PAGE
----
G&M: 3 programs to chart your Retirement income & spending

The Globe & Mail newspaper has just published a column by me describing our family’s experience with three Canadian retirement planning programs available to consumers. You can find the full article by clicking on the highlighted headline here: Three online programs to help plan out your finances in Retirement.

These programs vary in price from $85 to more than $800 but just a single insight from any one of them will likely recap the modest fees. I found all three (or four actually) quite useful, seeing as I have already turned 65 and my wife Ruth will follow suit next summer, at which point she too will abandon full-time employment for the kind of semi-retirement or financial independence that this website focuses on.

Some of the planning packages are designed for financial advisors to work with their clients but all can be obtained by individual consumers. They are all strong on the financial side and the first step with any of them is to enter data into your personal computer (PC or Mac, or any device via the cloud). You’ll need your brokerage statements, pension benefits statements if any, tax returns and a good grip on your monthly expenses, which means credit-card and bank statements, and maybe charitable contributions and any other regular expenses not gathered by the foregoing.

Just as important, you need to have at least a rough picture of what your future golden years will be spent doing once you’re no longer tethered to full-time employment.

Decumulation can be more challenging that Wealth Accumulation

All these programs are good at projecting your future retirement income and taxes, factoring in the many moving parts of CPP payments, OAS clawbacks and the other minutae that make the “Decumulation” phase of retirement planning perhaps even more challenging than what the long Wealth accumulation process was.  As Retirement Navigator creator Doug Dahmer (a regular contributor to the Hub) often says, tax is perhaps the single biggest expense in Retirement.

There’s an art to deciding which income sources to drawn down upon first (registered, TFSAs, non-registered), or to deciding whether to defer corporate or government pensions till 70, while drawing on savings in the meantime.

But it’s not just about money: these programs help you identify how you’ll navigate the three major phases of retirement: the early “go-go” years where you may indulge in expensive travel and other hobbies; the “slow-go” years where you pull in your oars a bit and stick closer to home; and finally the “no-go” years where one or both members of a couple start to confront their mortality and deal with rising healthcare costs and perhaps a shift into a retirement or assisted living facility.

Here’s the capsule summary of the strengths and weaknesses of each. The highlighted text in Red will take you to the respective websites:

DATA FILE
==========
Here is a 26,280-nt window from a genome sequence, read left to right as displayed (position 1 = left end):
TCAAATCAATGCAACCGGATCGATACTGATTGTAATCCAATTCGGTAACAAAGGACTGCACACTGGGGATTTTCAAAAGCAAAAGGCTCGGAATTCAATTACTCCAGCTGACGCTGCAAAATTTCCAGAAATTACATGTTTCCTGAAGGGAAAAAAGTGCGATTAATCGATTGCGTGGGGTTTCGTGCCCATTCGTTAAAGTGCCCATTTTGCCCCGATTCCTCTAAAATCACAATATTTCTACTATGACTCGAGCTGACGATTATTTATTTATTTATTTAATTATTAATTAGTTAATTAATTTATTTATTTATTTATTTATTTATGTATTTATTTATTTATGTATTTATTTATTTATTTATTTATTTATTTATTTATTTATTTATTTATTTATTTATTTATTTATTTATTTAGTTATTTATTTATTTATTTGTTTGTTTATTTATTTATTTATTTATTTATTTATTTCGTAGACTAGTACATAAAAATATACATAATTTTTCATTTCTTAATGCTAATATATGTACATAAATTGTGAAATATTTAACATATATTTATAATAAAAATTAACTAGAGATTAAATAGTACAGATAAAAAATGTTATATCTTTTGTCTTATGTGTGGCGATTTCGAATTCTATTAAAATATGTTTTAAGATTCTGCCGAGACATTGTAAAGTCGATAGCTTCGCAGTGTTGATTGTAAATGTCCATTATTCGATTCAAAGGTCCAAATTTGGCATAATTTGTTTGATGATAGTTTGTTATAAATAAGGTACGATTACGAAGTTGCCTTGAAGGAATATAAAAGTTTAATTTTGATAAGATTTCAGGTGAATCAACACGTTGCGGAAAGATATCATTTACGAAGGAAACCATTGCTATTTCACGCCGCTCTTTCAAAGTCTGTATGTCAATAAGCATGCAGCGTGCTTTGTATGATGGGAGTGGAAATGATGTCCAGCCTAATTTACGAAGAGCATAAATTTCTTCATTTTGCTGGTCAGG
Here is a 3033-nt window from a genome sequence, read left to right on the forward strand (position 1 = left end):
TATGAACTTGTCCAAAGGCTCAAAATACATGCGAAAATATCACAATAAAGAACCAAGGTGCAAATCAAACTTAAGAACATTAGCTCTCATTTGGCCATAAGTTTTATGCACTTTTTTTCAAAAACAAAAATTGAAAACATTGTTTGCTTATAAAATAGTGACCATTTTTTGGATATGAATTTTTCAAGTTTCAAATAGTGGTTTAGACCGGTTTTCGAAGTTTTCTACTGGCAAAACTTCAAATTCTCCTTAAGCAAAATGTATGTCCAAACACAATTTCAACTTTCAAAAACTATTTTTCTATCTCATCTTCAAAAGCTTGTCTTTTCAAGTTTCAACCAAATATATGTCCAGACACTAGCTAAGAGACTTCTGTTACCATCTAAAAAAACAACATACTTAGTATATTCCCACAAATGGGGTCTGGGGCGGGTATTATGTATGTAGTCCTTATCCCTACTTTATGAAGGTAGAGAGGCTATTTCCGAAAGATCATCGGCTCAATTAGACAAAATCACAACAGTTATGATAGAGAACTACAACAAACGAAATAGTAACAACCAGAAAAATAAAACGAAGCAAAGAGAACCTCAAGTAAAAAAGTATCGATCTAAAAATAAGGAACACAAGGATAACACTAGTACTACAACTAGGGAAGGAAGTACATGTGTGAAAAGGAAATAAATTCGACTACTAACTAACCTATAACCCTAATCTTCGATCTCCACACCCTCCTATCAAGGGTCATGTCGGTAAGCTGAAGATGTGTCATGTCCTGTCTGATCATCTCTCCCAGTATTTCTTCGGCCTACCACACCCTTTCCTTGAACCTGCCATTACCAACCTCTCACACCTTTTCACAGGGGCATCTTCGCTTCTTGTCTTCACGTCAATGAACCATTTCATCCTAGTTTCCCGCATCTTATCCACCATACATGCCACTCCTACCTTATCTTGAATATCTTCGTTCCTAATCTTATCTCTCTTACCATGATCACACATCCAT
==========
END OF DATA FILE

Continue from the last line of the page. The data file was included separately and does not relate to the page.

1.) Better Money Choices/Retirement Navigator

Strengths: Better Money Choices (BMC) provides detailed qualitative assessments that dig out the lifestyle you desire from Retirement, letting you explore the implications of key choices before committing to them. It’s strong on the tax side of retirement income and optimal order of withdrawals. Retirement Navigator takes BMC’s outputs and projects future cash flows based on spending needs that may fluctuate over time.

Weaknesses: Good at identifying peaks and valleys of spending during retirement but less explicit on year-by-year projections.

Price/Availability: Annual subscription for BMC is $120, with a free 7-day trial and online chat. Provides access to in-house CFPs at additional fees that vary with complexity. Retirement Navigator’s Retirement Income Draw Down Plan costs $2,500, providing year-by-year guidance on cash flow and optimizing retirement income sources.

Cascades Financial Solutions

Strengths: Thorough year-by-year projections of investment account balances, CPP and OAS payments, OAS clawbacks, and income splitting. Compares competing withdrawal strategies to illustrate which accounts to draw from first, and which are better deferred. Tax tables include income splitting and tax credits.

Weaknesses: Tends to be more linear in projections: less variable in charting spending ups and downs and one-time big expenses. Doesn’t optimize tax savings in the accumulation stage.

Price/Availability: Available to financial advisors for $125/month but individual consumers an get a one-time report for $85.


Strengths: Comprehensive on the expenses side: it doesn’t let you forget even such easily overlooked expenses as boarding your pet while on vacation.                         Strong on insurance and estate planning considerations.

Weaknesses: Final report is thorough but slightly padded with some boilerplate explanations of basics like what a RRIF is.

Price/Availability:$800 + HST depending on province. Service is direct to clients, not via financial advisors. Wait time 6-8 weeks.



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